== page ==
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Mixing Programmed Drums

Discussion in 'F.O.H.' started by undercurrent217, Aug 13, 2015.

  1. Jormyn

    Jormyn Member

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    And my point was that he didn't ask, once, about making programmed drum sound like real ones.
     
  2. undercurrent217

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    Right, my question was if using compression on programmed drums was warranted given the hits are much more even and less dynamic. My mixes tend to sound overcompressed so I'm trying to get to the bottom of things. Musically, the use of these recordings are pre-production and for myself to learn and get better at production and mixing techniques. This is not meant for the public to hear or be fooled into thinking it's a live drummer. It's to get the ideas down and to have something to show industry people if need be, until we record this batch of tunes with our drummer. I wouldn't be recording/mixing anything we put out anyway...at least not any time soon. The more realistic sounding, the clearer the picture is painted of the vision of the song. It's not like it sounds like our drummer has 4 arms. Performance wise, it's programmed pretty realistically. Just not necessarily dynamically. With that said, the use of samples over live drummers is getting to the point that a lot of the feel is taken out of drums these days in pro recordings and I've fooled plenty of people already.
     
  3. crillemannen

    crillemannen Member

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    When i'm mixing midi drums I am using a bit more saturation then i would do with natural drums. Just because the separation is just to good with midi drums, doesn't sound natural.

    Im not using more compression then i would with real drums, just about the same i'd say. 1-4db's tops.

    I also like to layer different libraries for instance using the room mic's from the superb Made of Metal blending with say Metalmachine. Just make sure the panning is the same on the cymbals. I find this pushing the lowmids and mids in a more natural way then just using one library. As long as you check the phase it should be all good.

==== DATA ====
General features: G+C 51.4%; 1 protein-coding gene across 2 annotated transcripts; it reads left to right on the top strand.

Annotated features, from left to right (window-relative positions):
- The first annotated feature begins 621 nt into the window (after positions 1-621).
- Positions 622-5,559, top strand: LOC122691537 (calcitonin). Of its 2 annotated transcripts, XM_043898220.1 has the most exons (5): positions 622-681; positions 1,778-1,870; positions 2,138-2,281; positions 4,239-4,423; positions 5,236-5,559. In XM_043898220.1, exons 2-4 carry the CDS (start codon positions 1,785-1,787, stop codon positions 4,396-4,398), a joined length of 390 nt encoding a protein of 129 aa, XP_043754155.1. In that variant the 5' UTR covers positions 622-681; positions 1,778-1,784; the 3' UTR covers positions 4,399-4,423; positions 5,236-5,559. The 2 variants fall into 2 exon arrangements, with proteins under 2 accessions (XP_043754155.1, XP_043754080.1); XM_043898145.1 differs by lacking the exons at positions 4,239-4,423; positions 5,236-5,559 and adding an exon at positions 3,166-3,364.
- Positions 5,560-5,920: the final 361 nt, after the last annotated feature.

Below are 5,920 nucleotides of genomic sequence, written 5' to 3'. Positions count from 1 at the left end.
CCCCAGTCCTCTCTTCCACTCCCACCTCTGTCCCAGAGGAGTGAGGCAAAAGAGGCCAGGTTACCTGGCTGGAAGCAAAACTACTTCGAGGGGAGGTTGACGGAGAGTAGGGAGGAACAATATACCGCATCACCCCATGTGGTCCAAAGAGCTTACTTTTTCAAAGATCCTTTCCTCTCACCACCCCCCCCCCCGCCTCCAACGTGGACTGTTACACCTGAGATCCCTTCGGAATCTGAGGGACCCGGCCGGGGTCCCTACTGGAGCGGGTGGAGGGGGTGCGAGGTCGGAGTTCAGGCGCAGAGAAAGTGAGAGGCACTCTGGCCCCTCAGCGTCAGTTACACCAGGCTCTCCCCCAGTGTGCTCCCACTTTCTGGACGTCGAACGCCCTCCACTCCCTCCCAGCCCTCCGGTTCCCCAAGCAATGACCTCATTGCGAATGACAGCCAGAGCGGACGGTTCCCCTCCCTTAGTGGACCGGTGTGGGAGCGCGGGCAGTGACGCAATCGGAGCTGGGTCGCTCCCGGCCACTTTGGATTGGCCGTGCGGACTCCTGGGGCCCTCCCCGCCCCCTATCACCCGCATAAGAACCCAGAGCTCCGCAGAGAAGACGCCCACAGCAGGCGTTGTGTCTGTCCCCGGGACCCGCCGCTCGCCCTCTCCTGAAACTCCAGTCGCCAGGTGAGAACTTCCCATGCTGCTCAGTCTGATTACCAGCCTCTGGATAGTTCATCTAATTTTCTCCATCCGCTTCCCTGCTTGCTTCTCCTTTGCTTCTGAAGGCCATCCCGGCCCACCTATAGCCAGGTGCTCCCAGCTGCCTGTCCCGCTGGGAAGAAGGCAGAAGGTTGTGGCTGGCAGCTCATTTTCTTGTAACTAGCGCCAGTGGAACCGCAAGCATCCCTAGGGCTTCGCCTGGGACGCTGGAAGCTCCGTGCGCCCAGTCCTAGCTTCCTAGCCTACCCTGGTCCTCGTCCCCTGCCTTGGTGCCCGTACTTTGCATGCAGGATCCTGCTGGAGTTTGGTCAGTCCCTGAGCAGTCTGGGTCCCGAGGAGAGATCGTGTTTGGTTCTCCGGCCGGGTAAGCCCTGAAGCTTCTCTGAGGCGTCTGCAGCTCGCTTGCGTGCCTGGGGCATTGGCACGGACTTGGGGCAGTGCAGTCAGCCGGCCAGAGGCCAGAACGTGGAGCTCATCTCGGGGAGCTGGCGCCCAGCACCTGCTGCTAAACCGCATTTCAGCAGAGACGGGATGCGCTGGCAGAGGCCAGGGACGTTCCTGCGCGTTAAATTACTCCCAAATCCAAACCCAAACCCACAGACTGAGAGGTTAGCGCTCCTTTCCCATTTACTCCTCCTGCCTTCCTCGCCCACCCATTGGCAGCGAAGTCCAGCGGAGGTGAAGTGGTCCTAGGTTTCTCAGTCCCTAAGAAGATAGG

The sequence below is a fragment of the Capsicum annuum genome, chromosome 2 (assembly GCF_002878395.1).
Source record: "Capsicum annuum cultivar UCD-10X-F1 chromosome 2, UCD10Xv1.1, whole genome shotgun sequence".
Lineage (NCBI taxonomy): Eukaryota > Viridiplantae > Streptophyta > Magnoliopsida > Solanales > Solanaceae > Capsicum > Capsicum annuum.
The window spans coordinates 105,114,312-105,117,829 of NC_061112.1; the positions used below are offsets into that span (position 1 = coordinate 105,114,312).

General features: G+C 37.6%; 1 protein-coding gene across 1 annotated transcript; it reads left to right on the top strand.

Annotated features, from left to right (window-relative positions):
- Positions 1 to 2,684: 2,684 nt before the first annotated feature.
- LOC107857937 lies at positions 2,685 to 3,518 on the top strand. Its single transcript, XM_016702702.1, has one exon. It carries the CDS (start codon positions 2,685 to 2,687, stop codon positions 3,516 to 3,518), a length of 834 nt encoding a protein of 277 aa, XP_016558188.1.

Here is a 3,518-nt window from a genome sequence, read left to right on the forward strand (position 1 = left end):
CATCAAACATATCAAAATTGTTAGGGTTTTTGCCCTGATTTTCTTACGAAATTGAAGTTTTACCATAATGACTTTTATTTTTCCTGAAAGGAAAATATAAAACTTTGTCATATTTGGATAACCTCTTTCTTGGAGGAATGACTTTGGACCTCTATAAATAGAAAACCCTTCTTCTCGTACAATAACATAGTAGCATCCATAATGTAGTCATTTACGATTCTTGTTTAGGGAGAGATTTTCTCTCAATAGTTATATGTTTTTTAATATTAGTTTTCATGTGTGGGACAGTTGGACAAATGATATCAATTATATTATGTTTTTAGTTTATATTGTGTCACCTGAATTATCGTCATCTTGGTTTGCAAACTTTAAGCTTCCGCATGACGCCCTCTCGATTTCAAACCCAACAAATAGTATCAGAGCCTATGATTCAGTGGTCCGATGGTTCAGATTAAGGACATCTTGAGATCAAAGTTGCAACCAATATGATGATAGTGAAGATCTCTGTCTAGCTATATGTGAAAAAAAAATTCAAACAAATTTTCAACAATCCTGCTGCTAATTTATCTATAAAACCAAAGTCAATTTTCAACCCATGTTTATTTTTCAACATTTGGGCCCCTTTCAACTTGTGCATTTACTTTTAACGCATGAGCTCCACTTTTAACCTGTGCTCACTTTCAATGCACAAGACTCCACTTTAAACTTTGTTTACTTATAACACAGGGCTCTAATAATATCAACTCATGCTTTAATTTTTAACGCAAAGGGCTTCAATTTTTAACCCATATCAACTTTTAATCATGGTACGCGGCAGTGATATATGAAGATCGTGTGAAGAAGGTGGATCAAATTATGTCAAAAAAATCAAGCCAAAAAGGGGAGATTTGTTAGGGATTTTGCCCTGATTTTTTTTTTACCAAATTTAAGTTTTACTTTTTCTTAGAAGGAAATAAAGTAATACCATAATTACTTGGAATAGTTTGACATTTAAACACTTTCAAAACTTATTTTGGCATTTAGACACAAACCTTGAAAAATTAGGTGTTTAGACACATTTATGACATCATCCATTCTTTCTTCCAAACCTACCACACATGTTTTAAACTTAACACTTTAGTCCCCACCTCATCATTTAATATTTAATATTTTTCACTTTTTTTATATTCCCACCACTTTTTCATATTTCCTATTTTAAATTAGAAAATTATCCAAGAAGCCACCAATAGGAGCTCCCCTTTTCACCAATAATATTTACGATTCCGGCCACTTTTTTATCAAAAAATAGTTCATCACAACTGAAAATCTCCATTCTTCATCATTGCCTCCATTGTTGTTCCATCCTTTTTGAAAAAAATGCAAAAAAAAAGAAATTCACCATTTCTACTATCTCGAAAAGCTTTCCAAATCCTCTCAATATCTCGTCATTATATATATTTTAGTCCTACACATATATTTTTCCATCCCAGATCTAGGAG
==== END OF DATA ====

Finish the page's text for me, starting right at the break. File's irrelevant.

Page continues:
And treat midi drums just as you would treat real drums. Use the "real" drums and augment them with samples on say kick and snare.

    Realistic programming and using good sounding libraries is the key.
     
  4. H-evolve

    H-evolve Member

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    About EZ Drummer 2, I've been thinking about buying it, however I am not sure it's that great of an idea, considering that I already have Superior Drummer 2. It's just that EZ Drummer seems to be more user friendly, and more "casual" than SD2. I definitely do not use most of what SD2 has to offer... and I find it tedious to use.

    Would EZ Drummer 2 be worth it in my situation?

    Thanks.
     
  5. SocialNumb

    SocialNumb Damn Christians!

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    Why don't you DL the demo and see for yourself?
     
  6. Machinated

    Machinated Member

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    regarding compression, it can be used with a fast attack to level out inconsistencies in playing, or to increase or decrease the sustain of the drum. even though you may not need to worry about the consistency of the hits, you'll more than likely want to alter the attack/sustain characteristics so a compressor there would be as valid as any other situation of using a compressor. also with room mics and the drum/parallel bus's you may want a compressor adding some pumping which can add some additional groove and life to things. again, it depends on what you're working with and what the song requires.